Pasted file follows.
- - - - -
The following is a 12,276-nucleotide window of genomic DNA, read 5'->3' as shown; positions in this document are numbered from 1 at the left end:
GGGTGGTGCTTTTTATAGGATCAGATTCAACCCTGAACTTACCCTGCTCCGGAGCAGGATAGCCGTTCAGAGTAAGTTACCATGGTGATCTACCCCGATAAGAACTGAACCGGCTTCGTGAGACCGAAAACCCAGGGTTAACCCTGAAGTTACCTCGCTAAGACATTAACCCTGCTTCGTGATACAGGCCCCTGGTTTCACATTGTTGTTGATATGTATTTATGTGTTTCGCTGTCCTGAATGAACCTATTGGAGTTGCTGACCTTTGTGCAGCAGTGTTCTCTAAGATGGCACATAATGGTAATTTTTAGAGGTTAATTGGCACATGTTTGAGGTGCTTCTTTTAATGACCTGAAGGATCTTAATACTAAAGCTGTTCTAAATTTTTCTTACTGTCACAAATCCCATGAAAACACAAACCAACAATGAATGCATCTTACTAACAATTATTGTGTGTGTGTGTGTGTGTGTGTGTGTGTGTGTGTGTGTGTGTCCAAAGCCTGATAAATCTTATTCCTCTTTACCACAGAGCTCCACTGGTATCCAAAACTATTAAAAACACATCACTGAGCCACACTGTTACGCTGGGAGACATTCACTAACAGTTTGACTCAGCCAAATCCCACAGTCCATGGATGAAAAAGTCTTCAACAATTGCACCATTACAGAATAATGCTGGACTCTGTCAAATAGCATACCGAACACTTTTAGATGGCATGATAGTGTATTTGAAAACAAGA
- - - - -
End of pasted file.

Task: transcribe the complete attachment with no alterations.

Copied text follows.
The following is a 12,276-nucleotide window of genomic DNA, read 5'->3' as shown; positions in this document are numbered from 1 at the left end:
GGGTGGTGCTTTTTATAGGATCAGATTCAACCCTGAACTTACCCTGCTCCGGAGCAGGATAGCCGTTCAGAGTAAGTTACCATGGTGATCTACCCCGATAAGAACTGAACCGGCTTCGTGAGACCGAAAACCCAGGGTTAACCCTGAAGTTACCTCGCTAAGACATTAACCCTGCTTCGTGATACAGGCCCCTGGTTTCACATTGTTGTTGATATGTATTTATGTGTTTCGCTGTCCTGAATGAACCTATTGGAGTTGCTGACCTTTGTGCAGCAGTGTTCTCTAAGATGGCACATAATGGTAATTTTTAGAGGTTAATTGGCACATGTTTGAGGTGCTTCTTTTAATGACCTGAAGGATCTTAATACTAAAGCTGTTCTAAATTTTTCTTACTGTCACAAATCCCATGAAAACACAAACCAACAATGAATGCATCTTACTAACAATTATTGTGTGTGTGTGTGTGTGTGTGTGTGTGTGTGTGTGTGTGTGTCCAAAGCCTGATAAATCTTATTCCTCTTTACCACAGAGCTCCACTGGTATCCAAAACTATTAAAAACACATCACTGAGCCACACTGTTACGCTGGGAGACATTCACTAACAGTTTGACTCAGCCAAATCCCACAGTCCATGGATGAAAAAGTCTTCAACAATTGCACCATTACAGAATAATGCTGGACTCTGTCAAATAGCATACCGAACACTTTTAGATGGCATGATAGTGTATTTGAAAACAAGA